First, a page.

Published: 15 August 2022

Reading time: About 5 minutes


The 20 Year Rule mandates Government departments every year must perform an appraisal, selection and sensitivity review of records created 20 years ago. However, during the past 20 years the volume and types of data being created and stored has grown exponentially, leading to significant challenges for digital appraisal now, and in the future.  

In our recent blog, Automated Intelligence outline what has led to the challenges Government organisations are now facing in relation to digital appraisal and selection of records for long-term preservation. We also discuss why it’s important for departments to implement relevant processes and controls to manage born digital records, and as importantly, why the digital heap needs to be addressed, today.  


What is Digital Appraisal? 

The Public Records Act requires government and certain public bodies to transfer records of historical value for permanent preservation to The National Archives (TNA) or Places of Deposit (for locally based organisations such as a magistrates’ court, prison, coroner or NHS body). Although the PRA in the UK dates from 1958, it provides a mandate to collect, preserve and provide access to public records in any format, and that includes born digital records.  

Digital appraisal is the process of deciding which records to keep for permanent preservation and which records can be deleted. 


What is the Digital Heap? 

In 2013, the government transitioned to releasing records when they are 20 years old, instead of 30. Since that date, until 2022, two years’ worth of government records have been transferred to TNA to be made available to the public. Now, a single years’ worth of government records that are 20 years old are transferred each year.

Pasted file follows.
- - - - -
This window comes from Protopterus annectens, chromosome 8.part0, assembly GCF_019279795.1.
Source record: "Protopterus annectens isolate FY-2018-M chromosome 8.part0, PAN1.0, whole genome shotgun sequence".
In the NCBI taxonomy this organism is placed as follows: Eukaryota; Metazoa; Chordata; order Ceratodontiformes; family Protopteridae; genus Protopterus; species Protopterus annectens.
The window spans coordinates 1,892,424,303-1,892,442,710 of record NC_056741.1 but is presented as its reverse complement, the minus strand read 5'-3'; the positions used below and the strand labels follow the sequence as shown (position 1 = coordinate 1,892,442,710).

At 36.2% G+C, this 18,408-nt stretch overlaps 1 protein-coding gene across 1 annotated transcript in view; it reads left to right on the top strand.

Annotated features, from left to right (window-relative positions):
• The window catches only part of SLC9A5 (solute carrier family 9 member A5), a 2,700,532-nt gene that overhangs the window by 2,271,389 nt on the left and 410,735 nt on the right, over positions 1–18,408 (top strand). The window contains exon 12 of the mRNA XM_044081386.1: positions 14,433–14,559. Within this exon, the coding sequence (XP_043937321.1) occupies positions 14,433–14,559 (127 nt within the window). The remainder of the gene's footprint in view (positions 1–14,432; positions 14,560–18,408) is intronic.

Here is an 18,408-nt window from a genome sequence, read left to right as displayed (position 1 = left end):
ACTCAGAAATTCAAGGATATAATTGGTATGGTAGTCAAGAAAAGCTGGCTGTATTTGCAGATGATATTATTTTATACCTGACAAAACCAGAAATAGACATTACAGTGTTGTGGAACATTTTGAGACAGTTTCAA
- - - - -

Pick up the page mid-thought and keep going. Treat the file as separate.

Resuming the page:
In the year 2002, new technologies were on the rise, and across government and public bodies there was an exponential growth of born digital records that has led to what has been described as a digital heap that is still being fed today. In 2015, Sir Alex Allan, as part of his Review of Government Digital Records commissioned by the Cabinet Secretary, stated:  

“Existing systems which require individual users to identify documents that should constitute official records, and then to save them into an EDRMS or corporate file plan, have not worked well. The processes have been burdensome and compliance poor. As a result, almost all departments have a mass of digital data stored on shared drives that is poorly organised and indexed” 

This is the digital heap, and for most, it has continued to grow unabated.   

Government departments and public bodies have developed excellent skills and experience managing appraisal, selection and sensitivity reviews for the transfer of paper-based records. However, applying these traditional approaches to the huge volume of born digital records threatens to be overwhelming and ineffective, especially when considering the reduction of the civil service workforce and budgets in recent years. 

Tackling the digital heap requires new skills, technologies and methodologies now, otherwise the ability for the TNA to open records to public access will be severely limited and this will essentially undermine the purpose of the Public Records Act.  


3 compelling factors feeding the digital heap within government departments